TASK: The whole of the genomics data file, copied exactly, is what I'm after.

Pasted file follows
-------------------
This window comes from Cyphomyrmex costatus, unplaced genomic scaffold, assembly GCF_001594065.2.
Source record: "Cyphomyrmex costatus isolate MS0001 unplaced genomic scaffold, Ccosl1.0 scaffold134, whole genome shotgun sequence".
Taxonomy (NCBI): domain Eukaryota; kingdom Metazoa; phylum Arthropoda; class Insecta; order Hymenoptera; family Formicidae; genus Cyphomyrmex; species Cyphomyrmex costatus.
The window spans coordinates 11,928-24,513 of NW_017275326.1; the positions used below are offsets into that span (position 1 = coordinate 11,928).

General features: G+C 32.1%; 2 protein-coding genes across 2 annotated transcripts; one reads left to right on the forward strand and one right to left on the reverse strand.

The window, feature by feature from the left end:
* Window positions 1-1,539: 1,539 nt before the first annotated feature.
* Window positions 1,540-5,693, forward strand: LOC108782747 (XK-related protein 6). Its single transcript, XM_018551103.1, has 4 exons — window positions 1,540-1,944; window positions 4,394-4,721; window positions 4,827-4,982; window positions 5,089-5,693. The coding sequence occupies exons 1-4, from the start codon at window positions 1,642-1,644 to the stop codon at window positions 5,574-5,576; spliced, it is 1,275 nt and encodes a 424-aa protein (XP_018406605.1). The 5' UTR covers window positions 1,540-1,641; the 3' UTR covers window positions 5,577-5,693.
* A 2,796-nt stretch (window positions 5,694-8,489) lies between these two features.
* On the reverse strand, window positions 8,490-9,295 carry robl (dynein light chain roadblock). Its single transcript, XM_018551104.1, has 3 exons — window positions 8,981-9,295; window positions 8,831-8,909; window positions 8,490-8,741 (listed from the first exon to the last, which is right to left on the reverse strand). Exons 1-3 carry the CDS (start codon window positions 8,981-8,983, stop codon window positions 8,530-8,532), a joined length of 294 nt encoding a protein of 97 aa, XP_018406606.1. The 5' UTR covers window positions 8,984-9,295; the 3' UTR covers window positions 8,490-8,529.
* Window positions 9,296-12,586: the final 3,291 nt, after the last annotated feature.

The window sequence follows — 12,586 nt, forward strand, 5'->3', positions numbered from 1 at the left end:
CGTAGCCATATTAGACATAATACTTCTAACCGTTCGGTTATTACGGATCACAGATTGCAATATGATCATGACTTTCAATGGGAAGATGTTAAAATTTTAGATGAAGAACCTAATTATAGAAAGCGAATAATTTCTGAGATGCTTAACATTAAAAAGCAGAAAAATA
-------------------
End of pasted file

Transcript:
This window comes from Cyphomyrmex costatus, unplaced genomic scaffold, assembly GCF_001594065.2.
Source record: "Cyphomyrmex costatus isolate MS0001 unplaced genomic scaffold, Ccosl1.0 scaffold134, whole genome shotgun sequence".
Taxonomy (NCBI): domain Eukaryota; kingdom Metazoa; phylum Arthropoda; class Insecta; order Hymenoptera; family Formicidae; genus Cyphomyrmex; species Cyphomyrmex costatus.
The window spans coordinates 11,928-24,513 of NW_017275326.1; the positions used below are offsets into that span (position 1 = coordinate 11,928).

General features: G+C 32.1%; 2 protein-coding genes across 2 annotated transcripts; one reads left to right on the forward strand and one right to left on the reverse strand.

The window, feature by feature from the left end:
* Window positions 1-1,539: 1,539 nt before the first annotated feature.
* Window positions 1,540-5,693, forward strand: LOC108782747 (XK-related protein 6). Its single transcript, XM_018551103.1, has 4 exons — window positions 1,540-1,944; window positions 4,394-4,721; window positions 4,827-4,982; window positions 5,089-5,693. The coding sequence occupies exons 1-4, from the start codon at window positions 1,642-1,644 to the stop codon at window positions 5,574-5,576; spliced, it is 1,275 nt and encodes a 424-aa protein (XP_018406605.1). The 5' UTR covers window positions 1,540-1,641; the 3' UTR covers window positions 5,577-5,693.
* A 2,796-nt stretch (window positions 5,694-8,489) lies between these two features.
* On the reverse strand, window positions 8,490-9,295 carry robl (dynein light chain roadblock). Its single transcript, XM_018551104.1, has 3 exons — window positions 8,981-9,295; window positions 8,831-8,909; window positions 8,490-8,741 (listed from the first exon to the last, which is right to left on the reverse strand). Exons 1-3 carry the CDS (start codon window positions 8,981-8,983, stop codon window positions 8,530-8,532), a joined length of 294 nt encoding a protein of 97 aa, XP_018406606.1. The 5' UTR covers window positions 8,984-9,295; the 3' UTR covers window positions 8,490-8,529.
* Window positions 9,296-12,586: the final 3,291 nt, after the last annotated feature.

The window sequence follows — 12,586 nt, forward strand, 5'->3', positions numbered from 1 at the left end:
CGTAGCCATATTAGACATAATACTTCTAACCGTTCGGTTATTACGGATCACAGATTGCAATATGATCATGACTTTCAATGGGAAGATGTTAAAATTTTAGATGAAGAACCTAATTATAGAAAGCGAATAATTTCTGAGATGCTTAACATTAAAAAGCAGAAAAATA